A school’s personnel moves are public business

The resignation of Anthony Hickey Sr., the girls’ basketball coach at Christian County High School for the past nine years, was announced to the public through a news release the same afternoon he stepped down from job.

But the release failed to make a critical piece of information clear to the public. The release did not explain — as Hickey later told the New Era — that he was asked to resign.

There’s a significant difference between resigning from a job and being asked to resign. If Hickey had declined to submit to the request, he most likely would have been fired. And that leads to the next glaring omission by the district: Why was he asked to leave the coaching job?

In a phone interview with New Era Sports Editor Chris Jung, Hickey said his resignation was requested during a meeting with CCHS Principal Chris Bentzel, another administrator and the athletic director. He said Bentzel told him the school wants to take the program in a different direction.

After interviewing Hickey, Jung contacted district spokeswoman Heather Lancaster for clarification. In a text message, she said, “Out of respect for Mr. Hickey it is preferred that details of the meeting are not shared with the public. The CCHS administration wishes him the best and will do their very best to move forward when making a selection of a new coach for the CCHS girls basketball team.”

There is an obvious question in this situation. What was the district’s motivation in keeping the details of Hickey’s resignation private? Was it out of respect for Hickey? Or could it be that the administration for Christian County Public Schools declined to provide a straight answer because district officials did not want public scrutiny on a matter that might be controversial?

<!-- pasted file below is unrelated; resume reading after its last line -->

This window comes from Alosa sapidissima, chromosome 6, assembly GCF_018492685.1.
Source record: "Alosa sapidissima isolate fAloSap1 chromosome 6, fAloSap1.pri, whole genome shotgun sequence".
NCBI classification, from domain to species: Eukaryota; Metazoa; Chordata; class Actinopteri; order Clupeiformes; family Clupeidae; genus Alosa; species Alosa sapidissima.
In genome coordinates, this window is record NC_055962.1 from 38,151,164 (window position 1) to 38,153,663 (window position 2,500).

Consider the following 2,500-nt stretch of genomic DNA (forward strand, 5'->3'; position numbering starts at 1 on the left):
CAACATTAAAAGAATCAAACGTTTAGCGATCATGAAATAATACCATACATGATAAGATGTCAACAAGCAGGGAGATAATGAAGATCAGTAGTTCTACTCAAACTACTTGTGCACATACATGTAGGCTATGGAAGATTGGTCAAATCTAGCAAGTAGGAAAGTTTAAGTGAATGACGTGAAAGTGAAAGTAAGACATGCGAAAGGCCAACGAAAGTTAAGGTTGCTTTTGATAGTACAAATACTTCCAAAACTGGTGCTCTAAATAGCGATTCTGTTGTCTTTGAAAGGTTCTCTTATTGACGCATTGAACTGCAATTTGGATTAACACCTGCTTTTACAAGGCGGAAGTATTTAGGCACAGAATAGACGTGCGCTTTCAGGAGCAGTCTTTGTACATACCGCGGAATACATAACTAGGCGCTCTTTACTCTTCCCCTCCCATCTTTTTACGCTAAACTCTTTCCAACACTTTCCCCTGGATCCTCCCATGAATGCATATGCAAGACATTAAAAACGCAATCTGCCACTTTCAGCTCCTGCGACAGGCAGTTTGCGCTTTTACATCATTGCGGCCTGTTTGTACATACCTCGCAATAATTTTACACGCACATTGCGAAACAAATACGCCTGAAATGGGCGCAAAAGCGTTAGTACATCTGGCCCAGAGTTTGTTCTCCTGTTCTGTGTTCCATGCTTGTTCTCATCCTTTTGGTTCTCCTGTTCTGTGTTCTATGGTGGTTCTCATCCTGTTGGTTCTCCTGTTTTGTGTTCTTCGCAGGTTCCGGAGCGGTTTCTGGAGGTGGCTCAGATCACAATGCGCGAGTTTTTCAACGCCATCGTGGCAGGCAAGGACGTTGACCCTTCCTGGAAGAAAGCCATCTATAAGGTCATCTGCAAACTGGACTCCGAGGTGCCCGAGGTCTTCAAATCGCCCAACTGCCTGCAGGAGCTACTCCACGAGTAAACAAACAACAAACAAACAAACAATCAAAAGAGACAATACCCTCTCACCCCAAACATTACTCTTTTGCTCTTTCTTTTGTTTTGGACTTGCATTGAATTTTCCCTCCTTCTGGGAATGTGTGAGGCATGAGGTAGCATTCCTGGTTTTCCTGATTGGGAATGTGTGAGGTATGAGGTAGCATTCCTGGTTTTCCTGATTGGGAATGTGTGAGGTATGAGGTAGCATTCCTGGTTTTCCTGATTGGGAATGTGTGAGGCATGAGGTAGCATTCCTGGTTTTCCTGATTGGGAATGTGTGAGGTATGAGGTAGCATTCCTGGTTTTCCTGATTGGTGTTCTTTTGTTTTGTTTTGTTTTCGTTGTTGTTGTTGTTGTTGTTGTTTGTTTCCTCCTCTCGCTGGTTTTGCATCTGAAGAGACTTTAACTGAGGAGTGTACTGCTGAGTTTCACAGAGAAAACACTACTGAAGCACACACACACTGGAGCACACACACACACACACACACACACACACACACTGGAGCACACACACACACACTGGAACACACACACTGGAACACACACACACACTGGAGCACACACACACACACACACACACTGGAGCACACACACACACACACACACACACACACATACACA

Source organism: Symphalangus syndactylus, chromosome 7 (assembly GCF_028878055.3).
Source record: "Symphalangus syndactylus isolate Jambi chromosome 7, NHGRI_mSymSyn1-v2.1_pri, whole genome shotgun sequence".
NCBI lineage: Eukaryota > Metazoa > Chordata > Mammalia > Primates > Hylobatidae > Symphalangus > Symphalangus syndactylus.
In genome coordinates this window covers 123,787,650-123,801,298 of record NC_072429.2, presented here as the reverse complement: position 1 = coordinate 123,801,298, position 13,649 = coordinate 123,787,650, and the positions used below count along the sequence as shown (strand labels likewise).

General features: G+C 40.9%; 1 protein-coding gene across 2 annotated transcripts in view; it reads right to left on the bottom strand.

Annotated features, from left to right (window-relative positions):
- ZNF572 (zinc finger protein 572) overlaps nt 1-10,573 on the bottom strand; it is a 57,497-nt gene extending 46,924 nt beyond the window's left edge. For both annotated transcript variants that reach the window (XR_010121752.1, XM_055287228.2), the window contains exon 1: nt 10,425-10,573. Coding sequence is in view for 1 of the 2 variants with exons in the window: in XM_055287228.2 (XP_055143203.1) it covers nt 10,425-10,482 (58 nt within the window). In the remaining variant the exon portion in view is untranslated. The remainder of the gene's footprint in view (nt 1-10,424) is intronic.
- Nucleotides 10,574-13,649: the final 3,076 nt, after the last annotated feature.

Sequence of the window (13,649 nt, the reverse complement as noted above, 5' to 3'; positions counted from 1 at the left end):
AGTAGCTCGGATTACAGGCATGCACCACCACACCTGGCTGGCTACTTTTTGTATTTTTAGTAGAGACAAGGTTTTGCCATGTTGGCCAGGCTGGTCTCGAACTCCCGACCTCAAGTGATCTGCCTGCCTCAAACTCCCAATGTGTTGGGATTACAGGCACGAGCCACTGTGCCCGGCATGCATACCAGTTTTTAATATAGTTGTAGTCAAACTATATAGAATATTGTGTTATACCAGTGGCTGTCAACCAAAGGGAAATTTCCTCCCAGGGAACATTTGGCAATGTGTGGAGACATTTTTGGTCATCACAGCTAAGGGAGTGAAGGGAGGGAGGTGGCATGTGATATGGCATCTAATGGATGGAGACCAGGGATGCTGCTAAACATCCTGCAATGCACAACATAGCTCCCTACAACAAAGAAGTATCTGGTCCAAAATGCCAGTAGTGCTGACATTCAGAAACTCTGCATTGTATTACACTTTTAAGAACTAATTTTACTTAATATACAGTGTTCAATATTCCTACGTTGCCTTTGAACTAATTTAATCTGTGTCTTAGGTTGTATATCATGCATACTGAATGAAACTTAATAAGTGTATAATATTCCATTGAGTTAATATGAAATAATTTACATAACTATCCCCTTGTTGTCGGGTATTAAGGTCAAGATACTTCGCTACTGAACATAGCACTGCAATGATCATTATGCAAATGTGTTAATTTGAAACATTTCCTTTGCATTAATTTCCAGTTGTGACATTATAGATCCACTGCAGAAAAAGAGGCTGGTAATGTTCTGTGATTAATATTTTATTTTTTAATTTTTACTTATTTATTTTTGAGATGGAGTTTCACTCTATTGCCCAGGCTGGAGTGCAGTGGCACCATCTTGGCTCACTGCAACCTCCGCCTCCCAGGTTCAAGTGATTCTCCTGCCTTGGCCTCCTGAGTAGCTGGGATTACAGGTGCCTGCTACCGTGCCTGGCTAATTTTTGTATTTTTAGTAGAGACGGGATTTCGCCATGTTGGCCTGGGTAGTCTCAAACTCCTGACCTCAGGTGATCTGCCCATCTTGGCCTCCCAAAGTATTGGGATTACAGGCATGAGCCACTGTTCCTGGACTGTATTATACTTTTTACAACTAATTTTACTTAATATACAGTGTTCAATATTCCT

We’ve seen a pattern with the district, and the central office seems dedicated to shielding anything unfavorable from public view. If leaders at CCHS want to take the basketball program in a new direction, that’s something that ought to be shared more openly. The girls’ basketball program does not belong to administrators. It belongs to the student body, the community and the public who pays the bills.

Hickey felt like the news release was misleading, and he has a point.

“My girls were told in a different manner than what they should have been told,” he said. “They were never told that (Christian County) wanted to go in a different direction and asked me to resign. I always tell my kids never to quit, so I don’t want the misconception to my kids that I quit on them. I’m not a quitter, and I’m never going to quit on kids.”

We don’t know if the decision to force Hickey’s resignation was strictly about his record — 121-124 in nine years — or based on some other factor.

A public school system is a government entity, and it is obligated to provide a full understanding of its operations. That includes accurate information about personnel changes — especially high-profile positions like high school basketball coaches.

The district’s news release about Hickey was misleading. And the response to a follow-up question about the nature of the resignation does not seem genuine.

The public has a right to expect more transparency from the school district.

Kentucky New Era

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